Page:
I think much about what a horse chaser told me that day in the desert. He told me that with a little bit of work, you could sure enough catch some horses. He made it sound as if I should have a go of it. I took this in two ways. I felt honored first and foremost for having him give us the time and the thoughtfulness to take us and secondly, I felt as if he had faith in me that I could do something as daring, dangerous and something of the old ways that he and his fellow horsemen had done. It is sad to think of how it used to be and how it is today. So many people with thoughtless missions of self reward. I know times change and we must evolve, but is our evolution actually going the wrong way? We have the most beautiful resource in the world at our fingertips! In the same country we have wild horses, we have oil wells drilling deep into the ground, we spend billions of dollars just looking for the stuff. It takes fractions of that money to see what is standing right in front of our eyes, on top of the ground.......If we can bottle up oil and gas and sell it off, what is wrong with collecting some of our feral horses out of the wild? I am not saying scoop them all up from the land and cage them up, because that will never happen. I am saying that the horses we do gather are well fed, well managed and in some cases, sadly not enough, find a true purpose under saddle. Yes, the wild horse is a romantic figure of the west, that I am not denying, but this modern feral horse is not the mustang of centuries ago, he is a product of evolution just as we are, but the feral horse is also a product of our doing. We can take a little responsibility or a lot, you choose........if someone knows a horse is cold and hungry, wild or domestic, what is the good thing to do?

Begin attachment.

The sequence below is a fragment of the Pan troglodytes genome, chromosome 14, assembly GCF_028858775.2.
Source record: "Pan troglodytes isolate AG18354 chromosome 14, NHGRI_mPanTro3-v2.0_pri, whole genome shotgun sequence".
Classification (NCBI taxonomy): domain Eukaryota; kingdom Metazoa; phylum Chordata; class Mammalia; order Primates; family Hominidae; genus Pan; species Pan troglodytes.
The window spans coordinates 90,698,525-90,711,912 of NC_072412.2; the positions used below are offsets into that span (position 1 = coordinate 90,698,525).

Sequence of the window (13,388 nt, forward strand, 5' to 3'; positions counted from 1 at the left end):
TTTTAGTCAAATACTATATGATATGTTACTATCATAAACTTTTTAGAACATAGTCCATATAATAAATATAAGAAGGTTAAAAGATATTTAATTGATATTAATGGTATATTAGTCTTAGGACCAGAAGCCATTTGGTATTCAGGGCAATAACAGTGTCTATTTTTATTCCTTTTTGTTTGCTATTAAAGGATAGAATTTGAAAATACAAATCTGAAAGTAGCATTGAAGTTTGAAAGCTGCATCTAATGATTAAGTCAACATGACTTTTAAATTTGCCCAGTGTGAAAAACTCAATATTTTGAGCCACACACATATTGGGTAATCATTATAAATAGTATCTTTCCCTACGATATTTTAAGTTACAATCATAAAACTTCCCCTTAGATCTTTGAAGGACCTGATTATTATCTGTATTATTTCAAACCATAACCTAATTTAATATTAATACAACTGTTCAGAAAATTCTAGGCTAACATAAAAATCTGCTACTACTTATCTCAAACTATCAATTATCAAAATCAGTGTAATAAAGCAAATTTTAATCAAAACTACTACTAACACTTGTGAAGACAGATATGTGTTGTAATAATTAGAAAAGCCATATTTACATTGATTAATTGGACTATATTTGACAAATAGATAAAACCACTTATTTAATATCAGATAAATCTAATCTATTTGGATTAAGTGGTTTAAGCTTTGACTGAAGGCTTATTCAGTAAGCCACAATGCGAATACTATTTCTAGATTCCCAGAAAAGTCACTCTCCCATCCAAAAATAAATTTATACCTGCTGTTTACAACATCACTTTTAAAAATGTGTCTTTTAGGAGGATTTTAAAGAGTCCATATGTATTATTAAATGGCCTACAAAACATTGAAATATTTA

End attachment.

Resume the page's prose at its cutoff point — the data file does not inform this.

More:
Now that I am beginning to have a relationship with every one of the horses down in the paddocks right now, I could not imagine ever turning my back on it in the wild. That is something to think about.
This is simply one of the ribbons in my marbles. If we do not have an edge, we will always roll.
Thursday, May 13, 2010